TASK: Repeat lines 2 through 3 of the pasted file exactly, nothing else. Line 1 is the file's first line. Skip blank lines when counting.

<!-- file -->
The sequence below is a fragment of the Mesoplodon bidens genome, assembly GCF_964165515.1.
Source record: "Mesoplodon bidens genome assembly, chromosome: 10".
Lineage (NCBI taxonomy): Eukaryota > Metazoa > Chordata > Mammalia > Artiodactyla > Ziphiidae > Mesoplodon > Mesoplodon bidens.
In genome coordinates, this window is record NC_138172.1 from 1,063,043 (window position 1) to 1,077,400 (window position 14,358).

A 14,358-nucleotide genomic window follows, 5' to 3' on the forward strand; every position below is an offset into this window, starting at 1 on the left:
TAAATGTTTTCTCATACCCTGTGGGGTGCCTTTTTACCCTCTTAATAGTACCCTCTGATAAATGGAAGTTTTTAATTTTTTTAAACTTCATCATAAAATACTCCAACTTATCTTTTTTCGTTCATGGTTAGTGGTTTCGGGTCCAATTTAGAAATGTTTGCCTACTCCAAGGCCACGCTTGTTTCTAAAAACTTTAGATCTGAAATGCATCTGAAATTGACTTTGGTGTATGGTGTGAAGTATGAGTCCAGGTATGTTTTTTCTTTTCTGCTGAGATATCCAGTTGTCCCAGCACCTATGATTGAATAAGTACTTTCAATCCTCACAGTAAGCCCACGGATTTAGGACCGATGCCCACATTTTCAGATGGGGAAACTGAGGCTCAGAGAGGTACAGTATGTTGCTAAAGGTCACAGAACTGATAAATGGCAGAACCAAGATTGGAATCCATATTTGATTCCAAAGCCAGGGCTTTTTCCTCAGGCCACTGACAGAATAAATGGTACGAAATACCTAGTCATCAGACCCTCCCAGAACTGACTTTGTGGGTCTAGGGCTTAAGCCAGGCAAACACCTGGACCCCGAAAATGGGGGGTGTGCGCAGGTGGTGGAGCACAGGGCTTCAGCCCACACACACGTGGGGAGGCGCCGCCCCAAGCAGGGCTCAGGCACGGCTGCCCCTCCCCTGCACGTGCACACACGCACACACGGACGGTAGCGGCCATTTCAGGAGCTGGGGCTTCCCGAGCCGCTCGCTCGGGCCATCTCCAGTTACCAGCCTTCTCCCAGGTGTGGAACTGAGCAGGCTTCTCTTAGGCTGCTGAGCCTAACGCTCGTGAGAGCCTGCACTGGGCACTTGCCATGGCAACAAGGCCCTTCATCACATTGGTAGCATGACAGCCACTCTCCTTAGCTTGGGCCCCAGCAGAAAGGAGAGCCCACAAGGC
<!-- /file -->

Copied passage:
Source record: "Mesoplodon bidens genome assembly, chromosome: 10".
Lineage (NCBI taxonomy): Eukaryota > Metazoa > Chordata > Mammalia > Artiodactyla > Ziphiidae > Mesoplodon > Mesoplodon bidens.